Dennis Publishing UK

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The Big IssueThe Big Issue

The Big Issue 27-02-2017

The Big Issue is a UK-based street paper that supports the homeless, the vulnerably housed and those seeking to escape poverty. Vendors normally buy the magazine for £1.25 and sell to the public for £2.50. We are using Zinio digital editions to create additonal revenue opportunities to fund our street-based and pastoral care services for our vendors. We are a social enterprise company and all revenues go to support the vulnerable communities we serve. Our goal is to move our vendors away from dependency and towards full time employment

Country:
United Kingdom
Language:
English
Publisher:
Dennis Publishing UK
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51 Issues

IN THIS ISSUE

access_time1 min.
hello, my name is steve.

London is the greatest city in the world. I’m proud to be London born and bred. I grew up in Bow and my favourite thing to do was go carp fishing in Victoria Park. I’d love to do some fishing out in the countryside again in one of those lovely spots I used to go to near Waltham Cross or Chelmsford. Read more of my story on page 46.Cover image: Camera Press/Andy Gotts; vendor photo: David Tett ■…

access_time1 min.
the big issue manifesto

WE BELIEVE in a hand up, not a handout...Which is why our sellers BUY every copy of the magazine for £1.25 and sell it for £2.50. WE BELIEVE in trade, not aid…Which is why we ask you to ALWAYS take your copy of the magazine. Our sellers are working and need your custom. WE BELIEVE poverty is indiscriminate…Which is why we provide ANYONE whose life is blighted by poverty with the opportunity to earn a LEGITIMATE income. WE BELIEVE in the right to citizenship…Which is why The Big Issue Foundation, our charitable arm, helps sellers tackle social and financial exclusion. WE BELIEVE in prevention…Which is why Big Issue Invest offers backing and investments to social enterprises, charities and businesses which deliver social value to communities. ■…

access_time3 min.
correspondence

Worlds apartI have never stopped using and loving libraries, from the days when a whisper might be too loud, to the current blend at my local library – Newton Abbot – of a cafe, learning centre and traditional lending library.The potential of discovery never goes away. I love the serendipity of it all – seeing what’s on the ‘returns’ trolley; picking a book out for the colour of its spine or the strangeness of its title – or because I saw someone else lingering over it. I love the fact it is still open to all. No one is too young, too old, too weird, too educated, too poor to have access to a local library.A library is a hundred-thousand worlds waiting to be discovered. Just don’t let them close!…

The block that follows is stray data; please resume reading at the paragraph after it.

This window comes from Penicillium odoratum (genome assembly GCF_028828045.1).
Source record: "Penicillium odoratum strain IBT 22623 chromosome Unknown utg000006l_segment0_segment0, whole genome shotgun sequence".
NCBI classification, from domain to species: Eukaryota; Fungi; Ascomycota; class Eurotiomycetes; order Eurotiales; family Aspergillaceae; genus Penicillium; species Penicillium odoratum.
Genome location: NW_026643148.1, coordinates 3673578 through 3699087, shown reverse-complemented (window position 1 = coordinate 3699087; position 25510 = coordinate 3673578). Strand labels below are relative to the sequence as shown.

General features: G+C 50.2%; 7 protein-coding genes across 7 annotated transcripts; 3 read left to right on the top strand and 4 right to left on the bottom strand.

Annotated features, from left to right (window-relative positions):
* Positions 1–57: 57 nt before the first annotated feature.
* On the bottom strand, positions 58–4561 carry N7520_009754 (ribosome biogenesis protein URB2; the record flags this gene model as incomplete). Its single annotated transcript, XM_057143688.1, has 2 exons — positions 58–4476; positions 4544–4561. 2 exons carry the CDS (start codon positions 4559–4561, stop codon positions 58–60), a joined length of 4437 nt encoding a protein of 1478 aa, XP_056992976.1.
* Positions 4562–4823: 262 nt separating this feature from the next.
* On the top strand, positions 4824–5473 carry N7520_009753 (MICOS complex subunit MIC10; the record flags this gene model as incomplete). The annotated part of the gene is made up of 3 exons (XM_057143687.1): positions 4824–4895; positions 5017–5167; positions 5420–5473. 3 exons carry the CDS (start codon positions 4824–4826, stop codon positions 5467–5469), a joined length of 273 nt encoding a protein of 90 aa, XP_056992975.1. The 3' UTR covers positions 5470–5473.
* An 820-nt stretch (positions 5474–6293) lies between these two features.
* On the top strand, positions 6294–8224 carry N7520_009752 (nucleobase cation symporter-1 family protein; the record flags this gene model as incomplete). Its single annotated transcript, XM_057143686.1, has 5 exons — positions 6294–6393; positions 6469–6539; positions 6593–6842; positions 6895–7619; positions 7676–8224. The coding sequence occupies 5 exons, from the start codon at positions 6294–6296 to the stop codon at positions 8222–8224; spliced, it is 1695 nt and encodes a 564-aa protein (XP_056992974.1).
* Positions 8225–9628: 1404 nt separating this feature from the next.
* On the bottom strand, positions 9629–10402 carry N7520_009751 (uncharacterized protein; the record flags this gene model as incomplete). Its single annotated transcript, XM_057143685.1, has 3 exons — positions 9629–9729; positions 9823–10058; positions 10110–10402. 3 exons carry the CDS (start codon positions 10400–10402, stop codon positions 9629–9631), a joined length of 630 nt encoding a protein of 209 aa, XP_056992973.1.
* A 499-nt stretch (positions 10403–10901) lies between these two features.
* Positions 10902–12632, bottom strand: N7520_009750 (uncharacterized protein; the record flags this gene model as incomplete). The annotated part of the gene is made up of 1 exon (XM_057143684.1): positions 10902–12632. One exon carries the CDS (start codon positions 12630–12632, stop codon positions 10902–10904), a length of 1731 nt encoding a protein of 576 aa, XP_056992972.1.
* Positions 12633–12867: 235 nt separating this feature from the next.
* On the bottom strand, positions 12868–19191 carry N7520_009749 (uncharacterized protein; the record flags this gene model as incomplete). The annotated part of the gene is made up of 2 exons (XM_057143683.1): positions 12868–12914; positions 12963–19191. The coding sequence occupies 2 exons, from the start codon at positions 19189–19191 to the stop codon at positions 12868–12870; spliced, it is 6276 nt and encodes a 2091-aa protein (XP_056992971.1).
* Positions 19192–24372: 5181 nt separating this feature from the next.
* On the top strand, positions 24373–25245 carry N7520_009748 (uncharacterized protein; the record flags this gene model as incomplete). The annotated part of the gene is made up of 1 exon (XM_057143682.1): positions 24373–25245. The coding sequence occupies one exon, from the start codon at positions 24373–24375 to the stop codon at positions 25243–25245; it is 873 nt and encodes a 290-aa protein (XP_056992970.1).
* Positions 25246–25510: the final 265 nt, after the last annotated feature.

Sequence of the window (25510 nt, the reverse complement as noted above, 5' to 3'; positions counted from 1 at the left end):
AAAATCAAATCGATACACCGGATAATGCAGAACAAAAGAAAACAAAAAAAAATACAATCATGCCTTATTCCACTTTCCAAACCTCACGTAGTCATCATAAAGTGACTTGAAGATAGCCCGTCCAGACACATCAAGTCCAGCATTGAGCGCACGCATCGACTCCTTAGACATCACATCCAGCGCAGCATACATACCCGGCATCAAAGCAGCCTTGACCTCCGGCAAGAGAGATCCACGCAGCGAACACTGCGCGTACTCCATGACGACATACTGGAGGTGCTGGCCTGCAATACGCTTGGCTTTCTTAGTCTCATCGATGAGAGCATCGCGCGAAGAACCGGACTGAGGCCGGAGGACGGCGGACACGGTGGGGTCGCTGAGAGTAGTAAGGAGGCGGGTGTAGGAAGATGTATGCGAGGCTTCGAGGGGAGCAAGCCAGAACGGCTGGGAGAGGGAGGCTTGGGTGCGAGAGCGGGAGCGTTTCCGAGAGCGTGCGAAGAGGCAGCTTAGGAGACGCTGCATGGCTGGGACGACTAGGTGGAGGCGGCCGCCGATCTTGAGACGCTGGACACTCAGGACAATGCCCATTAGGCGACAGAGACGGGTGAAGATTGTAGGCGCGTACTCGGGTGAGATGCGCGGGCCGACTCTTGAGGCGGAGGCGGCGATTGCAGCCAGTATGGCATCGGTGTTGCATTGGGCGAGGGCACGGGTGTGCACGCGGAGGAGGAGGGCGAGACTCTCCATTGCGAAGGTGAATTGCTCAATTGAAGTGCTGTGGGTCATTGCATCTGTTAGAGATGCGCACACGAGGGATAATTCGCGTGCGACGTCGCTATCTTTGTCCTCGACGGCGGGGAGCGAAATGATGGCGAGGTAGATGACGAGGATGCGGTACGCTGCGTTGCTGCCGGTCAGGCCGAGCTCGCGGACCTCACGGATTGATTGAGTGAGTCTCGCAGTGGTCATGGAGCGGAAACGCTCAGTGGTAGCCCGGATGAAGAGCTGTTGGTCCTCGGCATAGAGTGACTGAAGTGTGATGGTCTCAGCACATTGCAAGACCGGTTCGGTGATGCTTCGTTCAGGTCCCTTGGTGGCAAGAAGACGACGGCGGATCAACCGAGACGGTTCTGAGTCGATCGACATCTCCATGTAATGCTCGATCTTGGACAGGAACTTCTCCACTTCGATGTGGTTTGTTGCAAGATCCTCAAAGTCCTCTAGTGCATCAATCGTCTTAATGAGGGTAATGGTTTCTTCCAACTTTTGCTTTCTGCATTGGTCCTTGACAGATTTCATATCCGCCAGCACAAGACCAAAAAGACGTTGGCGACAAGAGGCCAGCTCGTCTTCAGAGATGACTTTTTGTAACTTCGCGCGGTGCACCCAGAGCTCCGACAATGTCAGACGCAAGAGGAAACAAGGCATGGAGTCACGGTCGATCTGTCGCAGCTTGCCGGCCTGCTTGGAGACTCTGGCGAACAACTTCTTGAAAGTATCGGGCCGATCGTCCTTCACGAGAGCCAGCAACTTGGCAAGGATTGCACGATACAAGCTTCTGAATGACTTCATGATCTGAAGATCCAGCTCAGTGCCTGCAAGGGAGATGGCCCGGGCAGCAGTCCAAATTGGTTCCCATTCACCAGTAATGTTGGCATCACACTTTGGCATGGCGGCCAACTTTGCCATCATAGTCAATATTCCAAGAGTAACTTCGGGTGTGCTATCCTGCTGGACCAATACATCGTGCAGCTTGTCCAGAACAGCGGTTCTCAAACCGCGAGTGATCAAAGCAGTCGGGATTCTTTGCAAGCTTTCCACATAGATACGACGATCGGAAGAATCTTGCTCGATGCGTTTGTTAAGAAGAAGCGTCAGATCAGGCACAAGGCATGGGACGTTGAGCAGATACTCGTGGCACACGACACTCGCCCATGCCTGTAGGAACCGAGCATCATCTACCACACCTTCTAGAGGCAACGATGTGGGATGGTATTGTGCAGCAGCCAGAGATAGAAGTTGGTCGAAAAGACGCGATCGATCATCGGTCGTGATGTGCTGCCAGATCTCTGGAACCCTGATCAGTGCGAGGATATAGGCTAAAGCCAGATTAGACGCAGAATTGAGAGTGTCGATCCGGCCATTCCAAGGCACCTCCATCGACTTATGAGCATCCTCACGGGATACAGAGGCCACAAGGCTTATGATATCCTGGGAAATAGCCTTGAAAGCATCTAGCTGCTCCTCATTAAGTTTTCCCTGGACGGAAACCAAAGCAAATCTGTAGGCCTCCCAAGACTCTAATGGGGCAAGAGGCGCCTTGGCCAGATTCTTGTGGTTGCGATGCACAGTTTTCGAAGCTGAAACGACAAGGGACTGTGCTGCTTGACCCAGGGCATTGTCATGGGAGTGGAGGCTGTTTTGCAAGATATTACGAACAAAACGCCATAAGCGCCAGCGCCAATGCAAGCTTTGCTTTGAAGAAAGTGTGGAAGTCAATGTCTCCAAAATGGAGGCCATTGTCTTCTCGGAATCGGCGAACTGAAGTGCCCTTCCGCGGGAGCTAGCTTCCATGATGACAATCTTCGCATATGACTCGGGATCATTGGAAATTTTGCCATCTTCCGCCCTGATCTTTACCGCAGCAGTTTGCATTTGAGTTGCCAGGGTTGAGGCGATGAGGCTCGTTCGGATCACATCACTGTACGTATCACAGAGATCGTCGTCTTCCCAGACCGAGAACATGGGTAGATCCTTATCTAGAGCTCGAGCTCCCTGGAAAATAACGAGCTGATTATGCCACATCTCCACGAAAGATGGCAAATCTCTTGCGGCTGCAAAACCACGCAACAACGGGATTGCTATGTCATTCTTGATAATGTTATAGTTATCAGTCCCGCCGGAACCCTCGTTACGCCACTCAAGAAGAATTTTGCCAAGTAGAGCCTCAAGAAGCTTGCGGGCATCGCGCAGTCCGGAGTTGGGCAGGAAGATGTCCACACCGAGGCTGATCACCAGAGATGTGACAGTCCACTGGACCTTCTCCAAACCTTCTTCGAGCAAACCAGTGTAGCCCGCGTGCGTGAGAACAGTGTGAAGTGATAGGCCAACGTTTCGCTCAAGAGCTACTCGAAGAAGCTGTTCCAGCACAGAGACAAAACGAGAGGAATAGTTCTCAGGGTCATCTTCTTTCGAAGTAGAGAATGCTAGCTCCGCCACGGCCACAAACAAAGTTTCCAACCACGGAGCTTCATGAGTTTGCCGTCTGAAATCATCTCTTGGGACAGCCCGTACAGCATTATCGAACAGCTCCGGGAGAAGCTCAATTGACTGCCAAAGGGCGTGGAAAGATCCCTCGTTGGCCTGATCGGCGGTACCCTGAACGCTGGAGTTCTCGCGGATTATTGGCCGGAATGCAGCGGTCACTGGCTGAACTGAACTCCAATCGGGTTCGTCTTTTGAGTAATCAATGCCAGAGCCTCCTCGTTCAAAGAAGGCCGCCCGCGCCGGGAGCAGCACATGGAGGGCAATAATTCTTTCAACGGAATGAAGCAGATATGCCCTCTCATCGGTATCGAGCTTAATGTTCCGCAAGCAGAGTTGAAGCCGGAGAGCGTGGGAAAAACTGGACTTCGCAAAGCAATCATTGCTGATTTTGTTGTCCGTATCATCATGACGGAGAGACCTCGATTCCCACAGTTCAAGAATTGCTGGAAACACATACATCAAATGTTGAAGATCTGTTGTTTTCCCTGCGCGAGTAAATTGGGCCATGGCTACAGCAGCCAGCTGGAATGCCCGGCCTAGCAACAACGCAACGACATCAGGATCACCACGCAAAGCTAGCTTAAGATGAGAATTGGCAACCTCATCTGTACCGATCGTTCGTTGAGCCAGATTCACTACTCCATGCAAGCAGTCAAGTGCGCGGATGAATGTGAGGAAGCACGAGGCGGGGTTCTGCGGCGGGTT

access_time1 min.
comment of the week

Here in Ladbroke Grove, London, we have been working hard for about a year to save North Kensington Library, to little or no avail. Our council, in spite of having plenty of money, has decided to move users out of a beautiful building so wealthy people can use it for a private ‘prep’ school.Fortunately somebody has succeeded in applying to have the old building listed as a ‘community asset’, which will slow down any planning application for the moment.John Bird may be right in his analysis of the changing demographic of west London but this is still a much-used library by a largely local and existent population – who are excluded from the anodyne Notting Hill film – living in social housing and dependent on the library’s assistance to apply…

access_time2 min.
why social enterprise is boldy growing

Trust is an intangible commodity but a highly lucrative one. Businesses are on a permanent quest to convey authenticity, an image customers can engage with, feel part of. Trust.After the financial collapse in 2008, trust in banks crumbled; phone hacking eroded trust in mainstream media; the brazen gutting of high street icon BHS at the cost of thousands of jobs was a low point for trust in business. So we get surveys that tell us people trust their hairdresser more than politicians, journalists or business leaders. Not to doubt hairdressers’ trustworthiness but our once rock-solid institutions, ones that impact our lives daily, are now in the gutter.So in dark or doubtful times, the social enterprise movement is a beacon. It is easy to see why they are trusted. It is…

access_time2 min.
pop-up pit ch brings joy to ref ugees

Stella, the goalkeeper from the 2016 Greek Homeless World Cup teamChildren play football in the refugee campFootballing vendors from Athens street paper Shedia – the Greek equivalent of The Big Issue – have teamed up with players from the country’s Homeless World Cup side to bring the beautiful game to children stuck in refugee camps.The group is taking a mobile football pitch around Thessaloniki on the Greek coast, in a bid to bring some fun back into frustrated lives. The Kick Out Poverty initiative includes six women who played for Greece in last year’s Homeless World Cup tournament in Glasgow. One event took place at a camp next to an old paper towel factory, home to 1,500 mainly Syrian refugees.At another camp in central Thessaloniki the group was joined…

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